“Oh honey, I knew something was going on. I thought you might be having a hard time. I am quite surprised and have many questions, but that will wait for another time. I love you, honey and nothing will ever change that. And you need to be happy. Life is too short not to be. I will always love you, ok?”

My father has been married to his 3rd wife for 20+ years. Often times I speak with him about things that he’s not experienced in, but this, he’s been here before. He has experience here and his love and understanding was the most pure that I’d ever felt it.

In that conversation, he didn’t break, because he knew I was breaking. He didn’t pry, because he knew there was more to the story that I wasn’t ready to share. And he didn’t react, because he knew I was anticipating the worst.

Two weeks later I told him I was in love with a woman I work with. But to be honest, I was more nervous to tell him about my separation than I was about switching teams. He loved my ex-husband very much and still does. I wasn’t the only one married to him, so was my whole family. This wasn’t just my loss or his loss, we all lost.

So, when I came out about Her, I was prepared for shock, and dismay. I was never fearful of disapproval because my younger sister is gay and my father has been nothing but accepting. But his reaction floored me. I cried from sheer unexpectedness. He said to me, “Yea, I figured.”

“I’m sorry, WHAT?! What do you mean, you figured?”

He went on to shock me over and over again during that conversation. He gave me some of the best advice I have ever been given, and he single-handedly saved my life in the 30 minutes we spoke. Because what I didn’t know was that I was about to embark on the hardest year of my life. I was going to need him, his compassionate heart, his open ear, his steady shoulder, and all of his love every-single-day. I was going to need a best friend. When I no longer had one, he became my best friend. I was going to need my Daddy in ways I had never needed him and ways he couldn’t have imagined he’d be needed. And I was going to need to reflect back on that conversation just to get through the days to come.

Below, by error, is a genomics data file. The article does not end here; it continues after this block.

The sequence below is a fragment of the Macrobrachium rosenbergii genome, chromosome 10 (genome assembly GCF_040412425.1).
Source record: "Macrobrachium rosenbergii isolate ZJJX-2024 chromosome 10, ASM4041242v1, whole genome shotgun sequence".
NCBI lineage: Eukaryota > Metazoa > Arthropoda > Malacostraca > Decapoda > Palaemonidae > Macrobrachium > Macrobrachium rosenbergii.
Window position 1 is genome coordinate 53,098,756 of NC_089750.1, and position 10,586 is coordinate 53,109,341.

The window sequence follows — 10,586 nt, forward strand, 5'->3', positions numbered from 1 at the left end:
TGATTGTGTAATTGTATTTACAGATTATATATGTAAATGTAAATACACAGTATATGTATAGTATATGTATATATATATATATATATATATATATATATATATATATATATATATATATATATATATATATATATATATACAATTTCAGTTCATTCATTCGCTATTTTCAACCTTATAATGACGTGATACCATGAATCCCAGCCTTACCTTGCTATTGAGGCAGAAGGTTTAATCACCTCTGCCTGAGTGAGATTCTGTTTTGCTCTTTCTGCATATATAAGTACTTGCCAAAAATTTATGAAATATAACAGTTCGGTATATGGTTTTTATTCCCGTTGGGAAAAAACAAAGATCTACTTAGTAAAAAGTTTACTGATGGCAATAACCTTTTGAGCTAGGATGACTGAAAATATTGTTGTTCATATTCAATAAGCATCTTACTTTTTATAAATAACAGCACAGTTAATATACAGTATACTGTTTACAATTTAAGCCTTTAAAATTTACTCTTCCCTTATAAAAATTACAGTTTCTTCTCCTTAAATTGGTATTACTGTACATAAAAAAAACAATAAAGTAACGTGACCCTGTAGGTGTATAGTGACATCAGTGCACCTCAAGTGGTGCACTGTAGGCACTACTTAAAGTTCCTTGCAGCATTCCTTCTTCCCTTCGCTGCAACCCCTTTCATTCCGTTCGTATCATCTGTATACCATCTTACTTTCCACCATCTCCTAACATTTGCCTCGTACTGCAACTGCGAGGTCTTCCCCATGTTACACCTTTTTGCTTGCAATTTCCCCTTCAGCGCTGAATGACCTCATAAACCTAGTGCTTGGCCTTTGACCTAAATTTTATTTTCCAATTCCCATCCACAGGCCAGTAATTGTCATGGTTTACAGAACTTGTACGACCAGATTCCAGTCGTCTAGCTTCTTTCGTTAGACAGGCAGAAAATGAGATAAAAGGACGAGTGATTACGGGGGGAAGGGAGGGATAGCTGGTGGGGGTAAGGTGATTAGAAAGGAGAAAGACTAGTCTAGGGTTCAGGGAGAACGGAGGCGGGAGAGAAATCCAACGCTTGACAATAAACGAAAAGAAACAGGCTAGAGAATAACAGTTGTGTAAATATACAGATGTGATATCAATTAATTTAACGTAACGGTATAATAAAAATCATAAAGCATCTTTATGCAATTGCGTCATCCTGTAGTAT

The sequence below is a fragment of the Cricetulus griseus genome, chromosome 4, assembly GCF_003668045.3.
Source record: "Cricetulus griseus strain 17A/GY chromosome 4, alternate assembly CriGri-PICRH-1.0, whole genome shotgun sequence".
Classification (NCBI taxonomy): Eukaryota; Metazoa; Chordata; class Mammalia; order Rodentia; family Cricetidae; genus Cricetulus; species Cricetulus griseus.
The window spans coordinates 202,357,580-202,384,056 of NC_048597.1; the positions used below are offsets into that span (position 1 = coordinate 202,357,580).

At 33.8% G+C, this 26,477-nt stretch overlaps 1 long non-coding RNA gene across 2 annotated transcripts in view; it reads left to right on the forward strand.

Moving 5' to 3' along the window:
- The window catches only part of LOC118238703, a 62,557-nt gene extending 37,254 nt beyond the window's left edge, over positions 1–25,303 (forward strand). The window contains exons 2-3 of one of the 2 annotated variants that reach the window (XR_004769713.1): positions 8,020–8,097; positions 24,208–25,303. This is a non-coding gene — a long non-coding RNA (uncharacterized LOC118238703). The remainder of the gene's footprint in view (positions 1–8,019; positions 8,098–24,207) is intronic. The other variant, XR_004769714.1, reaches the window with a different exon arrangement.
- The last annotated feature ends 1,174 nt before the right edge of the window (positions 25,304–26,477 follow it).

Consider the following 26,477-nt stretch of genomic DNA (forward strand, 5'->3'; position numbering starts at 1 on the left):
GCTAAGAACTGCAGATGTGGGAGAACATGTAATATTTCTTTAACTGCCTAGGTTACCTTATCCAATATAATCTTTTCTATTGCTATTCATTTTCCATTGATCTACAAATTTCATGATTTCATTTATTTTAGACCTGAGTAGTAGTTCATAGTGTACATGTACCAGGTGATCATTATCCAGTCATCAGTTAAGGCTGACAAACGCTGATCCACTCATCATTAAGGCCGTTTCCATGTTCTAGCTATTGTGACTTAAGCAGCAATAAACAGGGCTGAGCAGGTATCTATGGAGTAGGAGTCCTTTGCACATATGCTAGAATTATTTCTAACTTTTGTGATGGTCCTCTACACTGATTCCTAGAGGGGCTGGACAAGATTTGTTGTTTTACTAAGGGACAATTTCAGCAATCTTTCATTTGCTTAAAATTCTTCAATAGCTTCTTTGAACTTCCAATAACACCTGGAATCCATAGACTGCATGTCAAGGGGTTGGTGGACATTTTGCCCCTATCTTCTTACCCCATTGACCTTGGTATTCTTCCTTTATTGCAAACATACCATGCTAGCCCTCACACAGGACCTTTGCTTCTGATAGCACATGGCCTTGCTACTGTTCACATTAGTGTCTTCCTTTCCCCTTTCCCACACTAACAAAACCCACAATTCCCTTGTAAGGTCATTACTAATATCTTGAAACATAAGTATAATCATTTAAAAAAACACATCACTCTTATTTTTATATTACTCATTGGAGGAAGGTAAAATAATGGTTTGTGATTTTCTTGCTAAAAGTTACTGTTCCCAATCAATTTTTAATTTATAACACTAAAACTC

To say he rose to the challenge of fatherhood would be an understatement. I know he had days of sadness, confusion and helplessness surrounding my divorce. I know he had questions that he waited months sometimes to have answered. I know he had an opinion on more than one occasion, but I would never know it. Not one time did he make me feel like I owed him anything in the process. He let me go to him, and stopped everything to be there when I did.